She recalls another line from her trauma textbook: disruptions to the brain's electrical signals often result in the loss of memories from the moments proceeding injury. No wonder she remembers nothing except the vague thought of danger and urgency. She needs to figure out what was happening, and soon. But try as she might, she cannot focus; squinting at the world through the narrow opening in her eyelids only makes the stabbing pain in her head worse, and the voices in the room ebb and flow as if an ocean were constantly carrying them nearer and farther away.
If she couldn't see or hear, then what does she know? Her fingers seem to have been spared the pain that radiated through her body, blocking out all other sensations, and she brushes them tentatively across the floor. The ridged, non-skid tiles beneath her fingers must belong to sickbay, but that information wasn't very reassuring. If she was in sickbay but not receiving treatment, the danger must not have passed. In fact, the whole staff must be in grave danger if no one had come to treat her.
Think, Christine, she orders herself, focusing on the slow, steady beeping above her in spite of the nauseating waves of pain it sends through her head. That sound could only come from a heart monitor, which means she has patients, and whoever they are, they're still alive. If she has been shot protecting them, she can't give up now. Carefully, she cracks her eyes open again. Now that she knows what she's looking for, she can tell that the smooth white curves rising above her belong to a biobed. A heavy weight lays across her ankles, and she looks down into Rawlings' wide-open, glassy eyes. She concentrates, hoping to feel his breath on her ankle, but there is nothing. He's dead.
Suddenly, her memories snap into focus. Rawlings was dead because she had ordered him to guard the captain. She was a nurse; protecting people was her job, but she had ordered a man -- a man with a wife and two children -- to his death. It had been stupid of her to send someone to guard Kirk simply because he was large; she ought to have asked who was the best shot or who had been in combat, something -- anything -- to make sure the person risking his life was really qualified to protect himself.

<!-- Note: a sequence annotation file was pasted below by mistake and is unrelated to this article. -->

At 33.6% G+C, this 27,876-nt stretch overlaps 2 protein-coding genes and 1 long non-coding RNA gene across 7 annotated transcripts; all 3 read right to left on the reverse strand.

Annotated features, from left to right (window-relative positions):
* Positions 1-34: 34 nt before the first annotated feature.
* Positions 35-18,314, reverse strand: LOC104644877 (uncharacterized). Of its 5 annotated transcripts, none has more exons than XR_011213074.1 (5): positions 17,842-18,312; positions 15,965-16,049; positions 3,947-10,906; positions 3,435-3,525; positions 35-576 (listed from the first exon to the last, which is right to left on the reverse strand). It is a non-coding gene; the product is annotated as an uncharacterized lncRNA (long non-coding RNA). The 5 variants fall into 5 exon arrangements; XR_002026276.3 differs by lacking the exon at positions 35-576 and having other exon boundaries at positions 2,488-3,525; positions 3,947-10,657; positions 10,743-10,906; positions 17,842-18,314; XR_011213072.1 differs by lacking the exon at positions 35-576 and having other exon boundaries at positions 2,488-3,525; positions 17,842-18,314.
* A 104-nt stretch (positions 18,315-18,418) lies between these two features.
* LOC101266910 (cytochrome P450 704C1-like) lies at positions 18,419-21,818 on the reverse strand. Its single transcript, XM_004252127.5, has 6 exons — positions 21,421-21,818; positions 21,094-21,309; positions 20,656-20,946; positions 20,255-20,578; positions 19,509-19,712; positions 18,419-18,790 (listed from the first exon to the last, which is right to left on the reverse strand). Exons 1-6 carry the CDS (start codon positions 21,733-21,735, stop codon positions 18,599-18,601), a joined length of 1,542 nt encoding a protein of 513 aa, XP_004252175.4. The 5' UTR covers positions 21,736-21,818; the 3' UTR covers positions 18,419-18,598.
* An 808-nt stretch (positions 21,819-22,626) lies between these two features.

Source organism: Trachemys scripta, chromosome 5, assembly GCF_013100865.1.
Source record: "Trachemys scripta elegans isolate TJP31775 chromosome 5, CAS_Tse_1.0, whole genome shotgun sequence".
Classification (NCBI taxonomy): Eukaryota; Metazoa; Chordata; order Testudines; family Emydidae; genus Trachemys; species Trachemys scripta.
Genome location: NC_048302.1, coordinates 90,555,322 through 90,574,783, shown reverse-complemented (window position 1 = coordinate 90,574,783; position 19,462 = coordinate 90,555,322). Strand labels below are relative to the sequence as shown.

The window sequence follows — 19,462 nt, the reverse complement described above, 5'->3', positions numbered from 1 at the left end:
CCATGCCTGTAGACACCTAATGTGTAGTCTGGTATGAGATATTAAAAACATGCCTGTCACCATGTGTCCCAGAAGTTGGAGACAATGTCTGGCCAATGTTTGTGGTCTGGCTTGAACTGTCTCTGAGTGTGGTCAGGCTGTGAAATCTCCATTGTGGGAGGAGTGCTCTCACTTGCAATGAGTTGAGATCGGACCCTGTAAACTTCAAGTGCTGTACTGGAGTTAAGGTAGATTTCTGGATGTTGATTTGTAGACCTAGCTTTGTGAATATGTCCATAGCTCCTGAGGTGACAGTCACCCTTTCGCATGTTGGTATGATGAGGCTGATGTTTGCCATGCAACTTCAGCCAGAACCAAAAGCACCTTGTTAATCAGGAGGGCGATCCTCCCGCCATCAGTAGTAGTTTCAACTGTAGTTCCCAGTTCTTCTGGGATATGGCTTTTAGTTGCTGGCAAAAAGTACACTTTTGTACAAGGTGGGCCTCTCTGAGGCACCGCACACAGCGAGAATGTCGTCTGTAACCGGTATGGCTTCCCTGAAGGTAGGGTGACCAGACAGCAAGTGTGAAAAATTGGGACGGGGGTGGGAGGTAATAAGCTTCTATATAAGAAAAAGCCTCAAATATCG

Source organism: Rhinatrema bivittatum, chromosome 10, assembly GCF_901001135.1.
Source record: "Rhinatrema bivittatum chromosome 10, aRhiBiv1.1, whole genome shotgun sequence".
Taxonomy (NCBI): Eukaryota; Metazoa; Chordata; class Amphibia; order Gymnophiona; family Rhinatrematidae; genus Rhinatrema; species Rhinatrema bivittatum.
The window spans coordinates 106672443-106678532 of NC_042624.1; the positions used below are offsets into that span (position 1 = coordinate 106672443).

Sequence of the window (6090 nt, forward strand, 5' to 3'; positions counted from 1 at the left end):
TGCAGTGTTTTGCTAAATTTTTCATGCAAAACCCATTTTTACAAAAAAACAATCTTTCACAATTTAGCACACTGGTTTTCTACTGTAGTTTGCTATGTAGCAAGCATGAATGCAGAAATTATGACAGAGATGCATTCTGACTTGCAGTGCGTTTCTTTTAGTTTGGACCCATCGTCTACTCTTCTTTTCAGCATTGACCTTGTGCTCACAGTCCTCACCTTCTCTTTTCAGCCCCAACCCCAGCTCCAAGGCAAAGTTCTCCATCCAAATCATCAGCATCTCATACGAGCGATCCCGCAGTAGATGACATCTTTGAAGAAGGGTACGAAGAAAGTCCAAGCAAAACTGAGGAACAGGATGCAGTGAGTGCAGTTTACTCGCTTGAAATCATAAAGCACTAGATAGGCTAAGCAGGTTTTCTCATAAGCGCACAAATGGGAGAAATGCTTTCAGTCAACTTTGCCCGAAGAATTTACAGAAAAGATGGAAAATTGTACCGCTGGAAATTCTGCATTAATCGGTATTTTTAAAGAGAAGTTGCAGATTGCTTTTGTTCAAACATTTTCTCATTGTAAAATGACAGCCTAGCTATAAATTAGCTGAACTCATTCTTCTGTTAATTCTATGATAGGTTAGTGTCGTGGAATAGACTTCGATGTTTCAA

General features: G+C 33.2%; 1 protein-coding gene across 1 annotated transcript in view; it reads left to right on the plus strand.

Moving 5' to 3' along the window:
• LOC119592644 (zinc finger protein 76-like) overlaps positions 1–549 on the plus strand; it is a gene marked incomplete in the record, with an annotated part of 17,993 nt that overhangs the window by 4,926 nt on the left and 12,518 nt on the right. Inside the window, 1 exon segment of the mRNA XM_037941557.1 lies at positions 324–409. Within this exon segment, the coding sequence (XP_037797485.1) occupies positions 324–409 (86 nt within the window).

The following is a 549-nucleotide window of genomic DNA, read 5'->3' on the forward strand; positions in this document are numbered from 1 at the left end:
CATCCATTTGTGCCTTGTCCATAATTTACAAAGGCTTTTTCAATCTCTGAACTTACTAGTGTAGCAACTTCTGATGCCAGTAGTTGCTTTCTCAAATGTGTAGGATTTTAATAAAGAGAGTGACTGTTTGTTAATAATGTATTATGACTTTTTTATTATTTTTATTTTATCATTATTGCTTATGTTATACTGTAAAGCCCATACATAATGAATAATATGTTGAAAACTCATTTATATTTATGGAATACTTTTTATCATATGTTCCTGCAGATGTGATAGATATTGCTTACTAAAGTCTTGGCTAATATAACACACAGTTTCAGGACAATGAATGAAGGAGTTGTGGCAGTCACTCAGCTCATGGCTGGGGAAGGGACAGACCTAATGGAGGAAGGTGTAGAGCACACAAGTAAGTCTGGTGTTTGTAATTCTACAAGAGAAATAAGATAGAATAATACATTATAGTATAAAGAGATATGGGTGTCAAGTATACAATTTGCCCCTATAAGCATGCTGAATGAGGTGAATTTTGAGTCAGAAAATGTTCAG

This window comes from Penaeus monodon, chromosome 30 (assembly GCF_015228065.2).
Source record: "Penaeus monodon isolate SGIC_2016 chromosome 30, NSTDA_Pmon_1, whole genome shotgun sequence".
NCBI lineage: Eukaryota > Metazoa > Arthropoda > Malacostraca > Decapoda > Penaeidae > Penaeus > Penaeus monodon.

She listens to the heart monitor beating above her, trying to steady her thoughts before she loses her head completely. That heart monitor belongs to Kirk, who is still her patient and still needs her protection. Kirk lost men and women in battle and had to go on; she would have to do the same.
Ignoring the stabbing pain in her head, she focuses on the center of the room. Martinez, Whittaker, and the rest of her nursing staff are sitting on their knees, hands crossed over the back of their heads. As if they are about to be executed. She has to think of something, fast.
A voice drifts across the room, and she follows it to the edge of sickbay. A man is silhouetted in the glowing light of a single operational console. A small device juts from an access panel, and when he presses the button, pages of text flash across the screen. He begins speaking in Romulan, addressing a woman at the center of the room who is holding the living members of the nursing staff hostage. Chapel has exactly six seconds to regret not taking that Linguistics for Counter-intelligence elective before the computer's crisp voice rings out across sickbay, echoing the Romulan's words in Standard.
"Commander, the only transmission sent in the last six hours indicated that Kirk, Spock, and McCoy were wounded by Romulan assailants during an away mission. It appears that the final member of the away team did not see the device. No mention of it was made in the transmission, and so long as the remaining members of the away team are killed before they regain consciousness, Starfleet will remain unaware of its existence. With the crew distracted by the death of Kirk and his Vulcan, the ship will be vulnerable to attack by the Romulan fleet before it reaches Starbase 21."
The Romulans freeze, staring at the console, and Chapel feels a small surge of triumph. McCoy hated the automatic universal translation system, but Chapel had won the battle to enable it on months ago; they could not afford to lose precious seconds during a medical emergency to turn on the translation program. Now, because of it, she knows that the Romulans intend to kill Kirk, Spock, and McCoy, and she knows why -- and so does everyone else in sickbay. If just one of them survives, they can carry word back to Starfleet...which, she realizes, is exactly why none of them will survive. Except her. The Romulans already think that she is dead. If she just keeps pretending, she can live to tell Starfleet about this device before it's too late. If she can bear to watch her friends and colleagues die, that is.